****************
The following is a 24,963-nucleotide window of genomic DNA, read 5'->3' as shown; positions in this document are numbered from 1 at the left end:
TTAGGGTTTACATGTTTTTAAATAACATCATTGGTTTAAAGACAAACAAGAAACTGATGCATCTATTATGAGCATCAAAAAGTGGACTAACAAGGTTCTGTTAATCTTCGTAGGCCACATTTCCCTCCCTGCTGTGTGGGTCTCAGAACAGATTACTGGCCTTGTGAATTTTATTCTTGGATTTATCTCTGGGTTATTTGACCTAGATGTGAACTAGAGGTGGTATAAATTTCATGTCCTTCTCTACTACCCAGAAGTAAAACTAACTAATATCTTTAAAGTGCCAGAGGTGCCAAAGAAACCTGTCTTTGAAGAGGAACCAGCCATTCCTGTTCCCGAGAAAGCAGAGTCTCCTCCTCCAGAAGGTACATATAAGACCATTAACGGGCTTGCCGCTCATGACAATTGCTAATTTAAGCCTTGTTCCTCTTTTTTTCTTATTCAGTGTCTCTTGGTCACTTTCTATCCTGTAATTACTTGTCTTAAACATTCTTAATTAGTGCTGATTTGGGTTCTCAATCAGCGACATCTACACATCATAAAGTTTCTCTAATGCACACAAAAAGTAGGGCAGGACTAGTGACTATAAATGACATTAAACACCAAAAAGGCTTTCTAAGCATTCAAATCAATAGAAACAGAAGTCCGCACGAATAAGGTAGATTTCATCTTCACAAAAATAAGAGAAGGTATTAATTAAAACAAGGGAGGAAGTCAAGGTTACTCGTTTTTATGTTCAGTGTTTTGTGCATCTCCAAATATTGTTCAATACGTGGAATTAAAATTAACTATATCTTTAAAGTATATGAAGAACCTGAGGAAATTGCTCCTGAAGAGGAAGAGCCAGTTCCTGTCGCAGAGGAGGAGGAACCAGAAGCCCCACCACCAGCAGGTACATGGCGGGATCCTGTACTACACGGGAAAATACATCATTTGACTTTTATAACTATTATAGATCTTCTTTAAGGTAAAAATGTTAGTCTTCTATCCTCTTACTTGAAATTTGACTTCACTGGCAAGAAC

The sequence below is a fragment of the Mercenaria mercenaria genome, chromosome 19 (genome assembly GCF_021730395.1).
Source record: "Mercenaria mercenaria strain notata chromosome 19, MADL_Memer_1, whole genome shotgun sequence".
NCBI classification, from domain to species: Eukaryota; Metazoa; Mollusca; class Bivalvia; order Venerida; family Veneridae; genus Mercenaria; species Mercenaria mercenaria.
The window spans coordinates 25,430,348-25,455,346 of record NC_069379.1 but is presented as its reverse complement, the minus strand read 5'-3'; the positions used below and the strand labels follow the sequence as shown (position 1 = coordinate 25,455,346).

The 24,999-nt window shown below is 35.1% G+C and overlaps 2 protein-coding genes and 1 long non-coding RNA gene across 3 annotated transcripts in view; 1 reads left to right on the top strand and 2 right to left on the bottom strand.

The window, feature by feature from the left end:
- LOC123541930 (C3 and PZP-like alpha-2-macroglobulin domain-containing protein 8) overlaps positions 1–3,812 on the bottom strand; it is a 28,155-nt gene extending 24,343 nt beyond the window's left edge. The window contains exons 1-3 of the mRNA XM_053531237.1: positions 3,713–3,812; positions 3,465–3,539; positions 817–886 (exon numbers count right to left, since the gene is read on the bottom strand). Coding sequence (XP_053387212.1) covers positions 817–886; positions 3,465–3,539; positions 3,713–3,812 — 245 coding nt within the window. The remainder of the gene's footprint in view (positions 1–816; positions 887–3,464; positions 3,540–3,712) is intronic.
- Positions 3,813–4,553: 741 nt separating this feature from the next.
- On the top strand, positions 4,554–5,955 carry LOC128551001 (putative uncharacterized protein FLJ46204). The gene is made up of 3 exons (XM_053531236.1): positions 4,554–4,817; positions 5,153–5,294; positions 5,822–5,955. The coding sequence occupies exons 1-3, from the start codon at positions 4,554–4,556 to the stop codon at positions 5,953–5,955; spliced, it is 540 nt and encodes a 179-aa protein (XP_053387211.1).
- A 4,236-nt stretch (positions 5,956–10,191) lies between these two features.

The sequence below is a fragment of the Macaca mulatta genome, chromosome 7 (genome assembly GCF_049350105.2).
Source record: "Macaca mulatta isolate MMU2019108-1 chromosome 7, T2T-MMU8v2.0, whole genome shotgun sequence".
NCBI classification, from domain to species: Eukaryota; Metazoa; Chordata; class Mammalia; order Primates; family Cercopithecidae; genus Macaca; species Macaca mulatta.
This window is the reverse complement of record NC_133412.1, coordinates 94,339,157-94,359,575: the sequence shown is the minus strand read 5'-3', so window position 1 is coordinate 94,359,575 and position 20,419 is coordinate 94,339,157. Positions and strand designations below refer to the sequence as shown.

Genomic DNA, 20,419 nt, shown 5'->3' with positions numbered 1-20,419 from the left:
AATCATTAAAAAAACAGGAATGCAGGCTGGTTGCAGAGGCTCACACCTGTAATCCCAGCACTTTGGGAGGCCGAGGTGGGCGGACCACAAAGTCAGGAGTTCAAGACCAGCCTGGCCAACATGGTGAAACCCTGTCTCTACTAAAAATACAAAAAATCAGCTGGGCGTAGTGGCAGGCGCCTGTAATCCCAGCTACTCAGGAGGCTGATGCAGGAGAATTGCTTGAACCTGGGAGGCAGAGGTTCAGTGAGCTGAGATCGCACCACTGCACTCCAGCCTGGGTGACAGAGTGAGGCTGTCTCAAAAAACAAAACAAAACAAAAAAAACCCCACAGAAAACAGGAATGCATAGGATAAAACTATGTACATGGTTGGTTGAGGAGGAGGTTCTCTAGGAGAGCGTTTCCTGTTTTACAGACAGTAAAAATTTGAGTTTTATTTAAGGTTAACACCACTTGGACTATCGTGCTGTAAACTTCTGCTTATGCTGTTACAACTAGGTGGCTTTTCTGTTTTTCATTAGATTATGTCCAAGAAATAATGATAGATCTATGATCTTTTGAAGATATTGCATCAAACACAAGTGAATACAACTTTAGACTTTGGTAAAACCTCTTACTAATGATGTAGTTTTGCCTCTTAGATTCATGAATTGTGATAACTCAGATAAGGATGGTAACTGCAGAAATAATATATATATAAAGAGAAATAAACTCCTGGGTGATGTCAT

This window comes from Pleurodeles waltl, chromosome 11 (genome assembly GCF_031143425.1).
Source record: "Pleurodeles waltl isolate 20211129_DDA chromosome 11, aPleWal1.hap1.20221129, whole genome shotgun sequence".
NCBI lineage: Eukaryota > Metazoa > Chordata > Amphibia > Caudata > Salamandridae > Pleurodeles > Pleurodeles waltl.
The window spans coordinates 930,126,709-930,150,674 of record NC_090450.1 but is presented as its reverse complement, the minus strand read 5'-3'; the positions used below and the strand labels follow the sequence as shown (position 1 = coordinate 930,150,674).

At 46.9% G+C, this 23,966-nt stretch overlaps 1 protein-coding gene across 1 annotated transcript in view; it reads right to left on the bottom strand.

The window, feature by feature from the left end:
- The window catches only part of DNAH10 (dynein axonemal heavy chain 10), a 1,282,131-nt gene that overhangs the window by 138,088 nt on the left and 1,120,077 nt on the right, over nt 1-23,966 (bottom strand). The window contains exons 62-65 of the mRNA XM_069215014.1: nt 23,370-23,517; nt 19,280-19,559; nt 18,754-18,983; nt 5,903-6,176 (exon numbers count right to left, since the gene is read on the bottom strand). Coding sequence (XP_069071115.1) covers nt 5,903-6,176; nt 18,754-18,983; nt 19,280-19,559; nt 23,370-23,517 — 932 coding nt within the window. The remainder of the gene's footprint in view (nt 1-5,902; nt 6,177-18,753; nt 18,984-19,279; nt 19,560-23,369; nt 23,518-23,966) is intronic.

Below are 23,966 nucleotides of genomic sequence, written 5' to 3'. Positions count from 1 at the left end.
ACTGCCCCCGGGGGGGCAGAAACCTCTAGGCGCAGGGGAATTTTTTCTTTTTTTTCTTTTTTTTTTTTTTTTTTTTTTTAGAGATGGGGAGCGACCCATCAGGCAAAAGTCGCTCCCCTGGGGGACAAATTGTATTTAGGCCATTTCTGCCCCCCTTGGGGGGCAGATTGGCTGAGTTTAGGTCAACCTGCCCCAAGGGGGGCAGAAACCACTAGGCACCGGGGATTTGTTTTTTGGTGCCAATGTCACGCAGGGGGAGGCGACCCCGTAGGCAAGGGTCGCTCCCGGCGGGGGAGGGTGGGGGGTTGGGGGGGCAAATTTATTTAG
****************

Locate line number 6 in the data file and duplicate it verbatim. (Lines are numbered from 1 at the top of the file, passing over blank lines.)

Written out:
The window spans coordinates 25,430,348-25,455,346 of record NC_069379.1 but is presented as its reverse complement, the minus strand read 5'-3'; the positions used below and the strand labels follow the sequence as shown (position 1 = coordinate 25,455,346).